Worst Part of the Job
The pay. Most content writers are paid by the word – entry level wages begin around $0.03 a word and rarely go much higher than $.10. Content editors and contributors for major publications however are exceptions to this rule and could make double these salaries or much more.
How to Get a Job
Acquiring marijuana jobs isn’t always a simple task. Odds are you may have to send out a dozen or more inquiry emails and applications before hearing back, or being offered a position. When applying for an employee or freelance writing position, be sure to thoroughly review your application before submitting. A writer with a typo on their resume is likely not to be offered a position.
In order to work as a writer, you don’t necessarily have to have a degree in writing, or anything for that matter. Employers are primarily concerned with the applicant’s portfolio, experience and ability to consistently communicate and meet deadlines.
Do’s & Don’t’s
Do apply to a wide range of websites, businesses and publications. No great writer won every gig they applied for. Don’t get discouraged if you receive a rejection email or worse, don’t hear back at all. Simply send your portfolio off to another employer.
Don’t work for free. Yes, a couple times is okay, but what working for free does to writers wages as a whole is not helpful and further reinforces the difficulties dedicated writers have finding jobs.
Do meet deadlines. A sure fire way to lose your writing job is by turning in work that is consistently late or has clearly been written in a rush.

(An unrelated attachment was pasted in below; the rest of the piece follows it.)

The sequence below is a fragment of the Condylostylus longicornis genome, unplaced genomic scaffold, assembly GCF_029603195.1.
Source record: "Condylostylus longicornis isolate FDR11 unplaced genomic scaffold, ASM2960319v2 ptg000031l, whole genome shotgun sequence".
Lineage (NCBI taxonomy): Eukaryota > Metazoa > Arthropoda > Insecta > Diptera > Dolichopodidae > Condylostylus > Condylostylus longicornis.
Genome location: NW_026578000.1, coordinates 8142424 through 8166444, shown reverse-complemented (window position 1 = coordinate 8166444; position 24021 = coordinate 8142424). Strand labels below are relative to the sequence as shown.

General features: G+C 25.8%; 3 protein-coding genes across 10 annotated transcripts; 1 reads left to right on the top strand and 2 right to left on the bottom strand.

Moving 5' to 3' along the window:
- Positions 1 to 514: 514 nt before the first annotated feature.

Don’t obsess over the response. All writers should have a thick skin and know that reading comments on their articles, reviews, etc. is a fast and easy way to get discouraged. if you do want to hear feedback, consider only comments and critiques that are constructive.
The Future of Marijuana Writing Jobs
If there’s one trend we’ve seen in the marijuana job market, it’s just how interested people are in finding jobs across every sector of the cannabusiness. With entry level budtending jobs getting hundreds of applicants, and cultivators vying to sell their flower and concentrates in stores, it will prove interesting to see if the interested job pool remains in the years to come.
Even when it comes to jobs that aren’t solely focused on writing, it is still important that the worker be a proficient writer. This is the case when it comes to scientific research, company outreach, dispensary correspondence, legislative drafting a more. Marijuana writing jobs are everywhere, they just have to be looked for. Ultimately, these freelance marijuana jobs are great opportunities to find success in this new industry.